A Lens for Business Practice Innovation
People are the heart of business. Progressive leaders understand this. They know that it’s vital to connect with their employees, customers and business allies both as human beings and as stakeholders in shared success. So, they’re serious about finding ways to make work more enriching, brand experiences more meaningful and business relationships more collaborative.
Serious, but maybe unsure how to make it happen.
At Maritz, we believe strategy begins with a deeper understanding of people underpinned by human science discovery. From research into how people think, feel, decide and connect, The Maritz Institute has distilled three “people principles.”
These principles provide a lens for insightful business practice design:
- People are rational and emotional
- People are driven by multiple motivators
- People are individual and social
Rational and Emotional
The Greek philosopher Plato suggested that reason was dominant over emotion. He proposed that the “horses” of emotion must be constantly controlled by the “charioteer” of reason. Today, we know that reactive and reflective thinking systems are so closely interconnected that both engage for the most basic of decisions.
This intricate interplay helps explain why people can behave in ways that seem irrational, like when someone rejects financial gain when they perceive unfairness to others.
Understanding human decision-making as both rational and emotional has huge implications for business practice design. Positive emotions serve to broaden and build personal and organizational effectiveness. Negative emotions are corrosive to corporate culture.
Insightful design works to create trust and inspire positive emotions that fuel creativity, collaboration and goal progress.
Not long ago, conventional wisdom held that people were driven only by rational self-interest. Today, it’s well understood that human choices are much more complex. Scientific discoveries continue to catapult our understanding of brain function and rapidly advance theories that explain what drives behavior.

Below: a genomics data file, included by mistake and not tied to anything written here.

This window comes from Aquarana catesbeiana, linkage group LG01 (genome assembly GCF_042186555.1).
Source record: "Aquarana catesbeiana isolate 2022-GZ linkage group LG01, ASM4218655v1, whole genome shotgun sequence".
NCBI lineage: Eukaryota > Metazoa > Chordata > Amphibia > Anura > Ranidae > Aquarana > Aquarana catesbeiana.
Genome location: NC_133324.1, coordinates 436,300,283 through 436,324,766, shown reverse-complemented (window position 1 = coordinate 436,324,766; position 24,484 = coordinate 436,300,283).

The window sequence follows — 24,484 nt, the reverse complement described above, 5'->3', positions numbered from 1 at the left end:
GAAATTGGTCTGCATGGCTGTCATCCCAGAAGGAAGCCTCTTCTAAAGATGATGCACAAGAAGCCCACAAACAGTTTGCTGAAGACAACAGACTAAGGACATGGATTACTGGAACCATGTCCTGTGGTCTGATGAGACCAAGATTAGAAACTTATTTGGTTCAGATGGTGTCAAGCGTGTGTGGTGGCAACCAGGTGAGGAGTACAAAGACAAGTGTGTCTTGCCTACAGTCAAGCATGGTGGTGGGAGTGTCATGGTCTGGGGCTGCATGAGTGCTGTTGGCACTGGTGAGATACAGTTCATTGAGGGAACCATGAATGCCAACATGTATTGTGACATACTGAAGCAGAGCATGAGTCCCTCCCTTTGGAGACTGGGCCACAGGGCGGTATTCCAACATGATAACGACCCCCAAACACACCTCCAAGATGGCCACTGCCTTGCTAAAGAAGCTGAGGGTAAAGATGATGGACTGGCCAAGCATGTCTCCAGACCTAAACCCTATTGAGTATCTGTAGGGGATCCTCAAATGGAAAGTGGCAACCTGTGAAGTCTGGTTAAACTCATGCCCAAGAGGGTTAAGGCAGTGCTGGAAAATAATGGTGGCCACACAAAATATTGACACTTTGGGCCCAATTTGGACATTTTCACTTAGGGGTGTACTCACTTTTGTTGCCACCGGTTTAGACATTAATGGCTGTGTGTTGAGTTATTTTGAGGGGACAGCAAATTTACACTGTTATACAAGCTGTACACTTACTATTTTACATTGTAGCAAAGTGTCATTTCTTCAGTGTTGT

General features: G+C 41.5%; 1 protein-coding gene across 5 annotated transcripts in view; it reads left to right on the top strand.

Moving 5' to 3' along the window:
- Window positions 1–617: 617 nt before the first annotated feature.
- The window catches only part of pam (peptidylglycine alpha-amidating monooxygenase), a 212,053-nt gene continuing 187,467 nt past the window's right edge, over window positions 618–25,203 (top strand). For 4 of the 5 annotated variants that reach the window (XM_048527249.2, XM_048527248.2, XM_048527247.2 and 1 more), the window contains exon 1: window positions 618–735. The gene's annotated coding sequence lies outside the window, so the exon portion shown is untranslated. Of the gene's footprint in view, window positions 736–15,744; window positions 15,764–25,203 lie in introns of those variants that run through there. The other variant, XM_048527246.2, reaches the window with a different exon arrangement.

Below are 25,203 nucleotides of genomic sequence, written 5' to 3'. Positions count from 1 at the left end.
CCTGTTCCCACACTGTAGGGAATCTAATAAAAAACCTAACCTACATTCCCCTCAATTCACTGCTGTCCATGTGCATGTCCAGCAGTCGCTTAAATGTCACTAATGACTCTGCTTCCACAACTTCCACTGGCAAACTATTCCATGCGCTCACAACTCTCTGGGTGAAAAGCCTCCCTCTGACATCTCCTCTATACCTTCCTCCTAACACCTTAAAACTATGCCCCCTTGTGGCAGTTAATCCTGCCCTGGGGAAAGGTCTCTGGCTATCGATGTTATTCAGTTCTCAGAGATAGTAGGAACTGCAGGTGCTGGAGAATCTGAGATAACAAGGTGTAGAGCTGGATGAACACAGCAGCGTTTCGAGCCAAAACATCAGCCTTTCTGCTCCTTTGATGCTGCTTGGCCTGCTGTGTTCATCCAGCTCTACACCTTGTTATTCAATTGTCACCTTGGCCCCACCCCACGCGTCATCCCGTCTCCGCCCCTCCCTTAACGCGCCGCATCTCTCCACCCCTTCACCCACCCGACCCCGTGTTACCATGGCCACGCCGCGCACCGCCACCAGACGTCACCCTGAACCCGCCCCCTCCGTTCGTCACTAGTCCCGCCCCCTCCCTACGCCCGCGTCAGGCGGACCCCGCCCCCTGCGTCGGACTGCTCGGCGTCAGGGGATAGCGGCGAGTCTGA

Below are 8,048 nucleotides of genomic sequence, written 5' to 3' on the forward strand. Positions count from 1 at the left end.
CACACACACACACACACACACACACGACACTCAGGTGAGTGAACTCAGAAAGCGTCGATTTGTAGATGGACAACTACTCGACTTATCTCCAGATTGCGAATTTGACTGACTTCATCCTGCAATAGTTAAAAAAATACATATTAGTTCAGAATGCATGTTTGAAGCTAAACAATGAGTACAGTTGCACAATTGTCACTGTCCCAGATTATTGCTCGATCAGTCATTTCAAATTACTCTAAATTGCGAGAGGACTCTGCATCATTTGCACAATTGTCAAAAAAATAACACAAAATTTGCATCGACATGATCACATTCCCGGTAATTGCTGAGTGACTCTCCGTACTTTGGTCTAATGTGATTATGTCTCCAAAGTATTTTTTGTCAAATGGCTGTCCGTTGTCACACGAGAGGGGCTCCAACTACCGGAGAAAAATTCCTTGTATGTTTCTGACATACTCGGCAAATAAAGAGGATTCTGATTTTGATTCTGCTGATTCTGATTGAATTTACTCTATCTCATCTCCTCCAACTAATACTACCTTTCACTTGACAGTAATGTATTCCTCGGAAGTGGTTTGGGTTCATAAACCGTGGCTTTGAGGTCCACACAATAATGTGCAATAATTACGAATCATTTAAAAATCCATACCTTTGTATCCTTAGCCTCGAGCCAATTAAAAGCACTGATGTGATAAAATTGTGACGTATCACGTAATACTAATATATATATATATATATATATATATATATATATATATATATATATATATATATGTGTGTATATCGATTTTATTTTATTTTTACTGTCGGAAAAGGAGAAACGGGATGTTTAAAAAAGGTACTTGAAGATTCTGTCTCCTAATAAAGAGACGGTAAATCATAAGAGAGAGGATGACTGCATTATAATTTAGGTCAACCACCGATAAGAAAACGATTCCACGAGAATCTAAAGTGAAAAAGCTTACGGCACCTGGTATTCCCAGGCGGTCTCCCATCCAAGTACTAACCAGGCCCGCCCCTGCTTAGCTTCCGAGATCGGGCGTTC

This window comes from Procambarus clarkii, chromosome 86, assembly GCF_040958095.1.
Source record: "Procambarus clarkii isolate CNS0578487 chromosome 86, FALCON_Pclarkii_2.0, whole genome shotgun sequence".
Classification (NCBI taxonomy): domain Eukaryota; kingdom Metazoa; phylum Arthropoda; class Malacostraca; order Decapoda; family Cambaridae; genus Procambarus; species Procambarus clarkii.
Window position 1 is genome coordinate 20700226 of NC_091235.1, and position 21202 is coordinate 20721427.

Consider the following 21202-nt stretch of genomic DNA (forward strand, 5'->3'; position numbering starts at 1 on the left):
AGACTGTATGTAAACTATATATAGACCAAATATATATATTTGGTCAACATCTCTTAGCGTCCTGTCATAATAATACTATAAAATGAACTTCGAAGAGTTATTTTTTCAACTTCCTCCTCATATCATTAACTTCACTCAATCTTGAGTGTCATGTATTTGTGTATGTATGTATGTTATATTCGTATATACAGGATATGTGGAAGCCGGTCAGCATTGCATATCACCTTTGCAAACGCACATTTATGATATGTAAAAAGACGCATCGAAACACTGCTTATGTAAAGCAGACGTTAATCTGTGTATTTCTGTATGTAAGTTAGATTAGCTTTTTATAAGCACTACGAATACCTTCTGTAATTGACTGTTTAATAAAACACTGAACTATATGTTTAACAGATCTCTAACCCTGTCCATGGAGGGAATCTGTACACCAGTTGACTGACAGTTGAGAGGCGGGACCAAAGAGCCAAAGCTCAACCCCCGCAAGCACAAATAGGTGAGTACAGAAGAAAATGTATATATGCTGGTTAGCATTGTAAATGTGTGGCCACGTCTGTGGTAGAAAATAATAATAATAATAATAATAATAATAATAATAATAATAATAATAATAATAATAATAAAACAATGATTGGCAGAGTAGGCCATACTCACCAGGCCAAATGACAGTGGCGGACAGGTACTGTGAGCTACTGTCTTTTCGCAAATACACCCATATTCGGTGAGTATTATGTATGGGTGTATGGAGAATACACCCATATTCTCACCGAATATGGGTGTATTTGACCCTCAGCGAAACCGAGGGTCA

In 2002, Paul Lawrence and Nitin Nohria of Harvard Business School published a comprehensive theory of human nature based on integrating their extensive study of psychology, sociology, anthropology, evolutionary biology and neuroscience.
They theorized that nearly every individual on the planet is imbued with at least four biological drives:
- The Drive to Acquire: To compete for and control resources and experiences essential to security and well-being.
- The Drive to Defend: To protect one’s turf, possessions, status, relationships and creations. Once a person has something of value, they often fear losing it more than they prized attaining it.
- The Drive to Bond: To form long-term, mutually caring relationships with others; to engage and cooperate; to build organizations and communities; to be empathetic and altruistic.
- The Drive to Create: To learn and comprehend one’s self and environment. Then, to go beyond by imagining, inventing and expressing our identities in the larger world.
Four-Drive Theory provides an invaluable framework for moving business practices beyond the competitive drives of Acquire and Defend.
Insightful design considers that people are connected, creative and self-expressive by also engaging the identity-based drives of Bond and Create.
Individual and Social
There is constant interplay between individual thought and action and the social environment in which we live. While every person is truly unique, the human brain has evolved based on living with others. According to neuroscientist Matt Lieberman, the brain’s primary “operating system” is hardwired to be social from birth.
In fact, people are so attuned to social cues that we unconsciously mimic the behavior of others, and individual emotions can be contagious within groups. This has profound implications because businesses are social enterprises connected by networks that run through and around the hierarchy.
Insightful design recognizes the extent to which people are both individual and social. Progressive practices help people build valuable connections, develop new skills, express their passions and acknowledge individual and collective contributions to success.